A Case of the Jumps
January 18, 2012
A dry witticism among my colleagues and friends on the St. Croix River used to involve zebra mussels providing fodder for my career until retirement many years in the future.The Riverway has been pursuing a prevention and control plan for these little critters since the early 1990's, and I have been involved with the Park Service's efforts outlined in the Plan almost as long (the Plan can be read online at http://www.nps.gov/sacn/naturescience/zebra-mussels.htm). Along with tending to the River's native freshwater mussels, insects, water quality and generally most things aquatic, I figured a challenging and rewarding career was assured.Little did I know my moxie was yet to be tested...
Big, invasive fish-the likes of which provide YouTube gold-are making their way into our neighborhood: Asian Carp. Their instinct to jump out of the water when disturbed has resulted in both amusement and trepidation. Working with folks from the DNR on strategies for prevention, I have been concerned about these animals since the mid-nineties.Yet we just couldn't seem to sound the alarm loud enough.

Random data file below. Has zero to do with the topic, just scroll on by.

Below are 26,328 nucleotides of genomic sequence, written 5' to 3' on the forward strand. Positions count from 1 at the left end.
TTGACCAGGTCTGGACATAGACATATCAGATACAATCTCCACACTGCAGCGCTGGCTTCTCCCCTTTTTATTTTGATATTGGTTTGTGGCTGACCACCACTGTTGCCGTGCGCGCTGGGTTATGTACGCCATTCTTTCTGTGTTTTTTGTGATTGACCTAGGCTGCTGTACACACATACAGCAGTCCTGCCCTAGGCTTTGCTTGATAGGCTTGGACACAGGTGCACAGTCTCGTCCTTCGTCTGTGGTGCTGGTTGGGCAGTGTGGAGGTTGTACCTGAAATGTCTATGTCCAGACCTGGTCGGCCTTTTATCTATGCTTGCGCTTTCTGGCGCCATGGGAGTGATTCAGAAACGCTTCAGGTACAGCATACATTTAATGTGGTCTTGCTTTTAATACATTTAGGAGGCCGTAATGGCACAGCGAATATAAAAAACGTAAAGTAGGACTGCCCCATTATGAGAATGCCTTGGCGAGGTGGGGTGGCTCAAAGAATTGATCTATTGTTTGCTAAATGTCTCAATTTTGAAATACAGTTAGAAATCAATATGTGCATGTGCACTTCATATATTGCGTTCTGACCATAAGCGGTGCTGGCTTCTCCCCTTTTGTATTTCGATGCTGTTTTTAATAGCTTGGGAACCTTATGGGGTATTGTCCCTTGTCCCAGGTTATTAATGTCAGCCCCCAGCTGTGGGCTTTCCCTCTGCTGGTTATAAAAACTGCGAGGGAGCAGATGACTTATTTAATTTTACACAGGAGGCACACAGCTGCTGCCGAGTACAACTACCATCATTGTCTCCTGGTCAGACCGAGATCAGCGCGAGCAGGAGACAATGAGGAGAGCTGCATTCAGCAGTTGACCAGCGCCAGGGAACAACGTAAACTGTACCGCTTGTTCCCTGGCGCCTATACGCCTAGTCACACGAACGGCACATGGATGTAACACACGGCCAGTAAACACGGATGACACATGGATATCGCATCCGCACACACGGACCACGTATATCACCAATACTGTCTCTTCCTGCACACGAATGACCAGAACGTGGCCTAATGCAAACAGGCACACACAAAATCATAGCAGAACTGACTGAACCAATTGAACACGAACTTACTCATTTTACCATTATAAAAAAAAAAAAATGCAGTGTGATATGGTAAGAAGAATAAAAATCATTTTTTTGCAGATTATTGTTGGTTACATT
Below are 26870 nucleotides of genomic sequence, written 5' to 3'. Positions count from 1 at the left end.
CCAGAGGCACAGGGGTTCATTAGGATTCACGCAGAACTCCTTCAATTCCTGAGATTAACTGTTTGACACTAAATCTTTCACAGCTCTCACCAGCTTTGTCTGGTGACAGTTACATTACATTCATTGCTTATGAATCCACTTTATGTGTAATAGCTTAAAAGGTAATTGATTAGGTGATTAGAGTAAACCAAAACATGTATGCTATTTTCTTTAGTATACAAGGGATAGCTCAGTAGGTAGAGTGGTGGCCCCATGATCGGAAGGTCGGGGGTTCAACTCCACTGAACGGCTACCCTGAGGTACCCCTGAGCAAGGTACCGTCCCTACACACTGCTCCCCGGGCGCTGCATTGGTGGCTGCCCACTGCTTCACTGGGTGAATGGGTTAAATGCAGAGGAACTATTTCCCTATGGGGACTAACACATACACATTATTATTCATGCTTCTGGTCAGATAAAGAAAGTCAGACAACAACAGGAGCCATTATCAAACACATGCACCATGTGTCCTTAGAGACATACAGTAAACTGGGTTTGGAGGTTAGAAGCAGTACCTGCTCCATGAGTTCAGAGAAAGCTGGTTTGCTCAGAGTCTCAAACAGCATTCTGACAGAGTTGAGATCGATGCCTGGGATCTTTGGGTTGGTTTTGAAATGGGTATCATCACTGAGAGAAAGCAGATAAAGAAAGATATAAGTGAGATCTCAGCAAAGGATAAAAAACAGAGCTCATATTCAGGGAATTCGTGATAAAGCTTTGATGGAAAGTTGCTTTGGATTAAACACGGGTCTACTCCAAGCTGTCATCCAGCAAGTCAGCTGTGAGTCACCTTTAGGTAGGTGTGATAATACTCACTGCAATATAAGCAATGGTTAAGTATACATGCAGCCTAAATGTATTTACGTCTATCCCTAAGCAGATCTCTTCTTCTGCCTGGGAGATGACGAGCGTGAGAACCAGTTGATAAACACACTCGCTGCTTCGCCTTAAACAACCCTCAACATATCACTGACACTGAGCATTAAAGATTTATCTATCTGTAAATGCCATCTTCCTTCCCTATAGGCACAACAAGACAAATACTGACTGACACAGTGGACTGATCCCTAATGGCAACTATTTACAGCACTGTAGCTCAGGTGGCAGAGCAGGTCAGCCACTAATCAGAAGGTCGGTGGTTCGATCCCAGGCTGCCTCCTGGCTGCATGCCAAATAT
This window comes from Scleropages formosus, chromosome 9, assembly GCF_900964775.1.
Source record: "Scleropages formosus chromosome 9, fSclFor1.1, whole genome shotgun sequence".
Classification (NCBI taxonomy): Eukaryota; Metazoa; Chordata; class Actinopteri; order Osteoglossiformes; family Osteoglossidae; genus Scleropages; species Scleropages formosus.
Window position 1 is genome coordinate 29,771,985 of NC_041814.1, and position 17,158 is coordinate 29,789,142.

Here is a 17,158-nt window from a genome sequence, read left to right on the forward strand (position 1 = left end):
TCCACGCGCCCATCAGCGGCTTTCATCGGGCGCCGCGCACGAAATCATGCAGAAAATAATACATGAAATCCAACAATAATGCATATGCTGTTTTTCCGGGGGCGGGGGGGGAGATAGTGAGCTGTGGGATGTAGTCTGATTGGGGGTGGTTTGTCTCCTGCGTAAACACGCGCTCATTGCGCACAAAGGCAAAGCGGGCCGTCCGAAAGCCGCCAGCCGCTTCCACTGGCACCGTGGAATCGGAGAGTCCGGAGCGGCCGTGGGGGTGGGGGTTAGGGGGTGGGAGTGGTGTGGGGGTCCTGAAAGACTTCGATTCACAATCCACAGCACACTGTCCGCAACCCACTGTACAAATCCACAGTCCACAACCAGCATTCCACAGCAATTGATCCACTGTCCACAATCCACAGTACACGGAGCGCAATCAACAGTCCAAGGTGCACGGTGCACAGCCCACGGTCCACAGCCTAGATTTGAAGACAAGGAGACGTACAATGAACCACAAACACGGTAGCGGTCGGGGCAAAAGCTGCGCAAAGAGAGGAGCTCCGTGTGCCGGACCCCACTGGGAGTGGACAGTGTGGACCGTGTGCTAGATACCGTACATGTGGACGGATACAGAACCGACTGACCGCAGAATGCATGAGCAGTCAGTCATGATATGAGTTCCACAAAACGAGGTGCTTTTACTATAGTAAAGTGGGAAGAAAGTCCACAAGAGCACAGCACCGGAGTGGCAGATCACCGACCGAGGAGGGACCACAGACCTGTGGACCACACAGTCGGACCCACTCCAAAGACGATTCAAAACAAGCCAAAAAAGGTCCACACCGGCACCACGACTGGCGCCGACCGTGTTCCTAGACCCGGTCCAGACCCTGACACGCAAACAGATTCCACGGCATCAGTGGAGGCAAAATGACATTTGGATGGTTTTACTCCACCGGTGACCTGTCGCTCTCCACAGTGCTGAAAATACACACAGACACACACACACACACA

What a fish in hand can do!
This past April, a 27 pound Big-Head Carp (one of several species in this group) was caught in a commercial fishing net in Prescott. In August, results from water tests showed evidence of Silver Carp (another of the species) as far upstream as St. Croix Falls.This was big news and a big, big problem if Asian Carp ever become established here on the St. Croix National Scenic Riverway.
This Saturday, January 21st, I will highlight current understanding about Asian Carp biology and impacts, and what is being done to address this impending menace. Presentations will be at 10:00 AM and 1:00 PM at the St. Croix Visitor Center, located at 401 N. Hamilton Street in St. Croix Falls. For more information about these free presentations, or to arrange to attend, please call the Riverway Visitor Center at 715-483-2274.
Additional information on the current Asian Carp prevention plan can also be found at http://www.nps.gov/sacn/naturescience/upload/Asian-Carp-action-plan-11-2-2011-Final.pdf.
Post A Comment
Did You Know?
Winged maple leaf mussels were thought to be extinct until some were rediscovered in the St. Croix River in 1987. Today scientists are helping to raise young mussels and re-introducing them into their former range including St. Croix National Scenic Riverway to help prevent future extinction.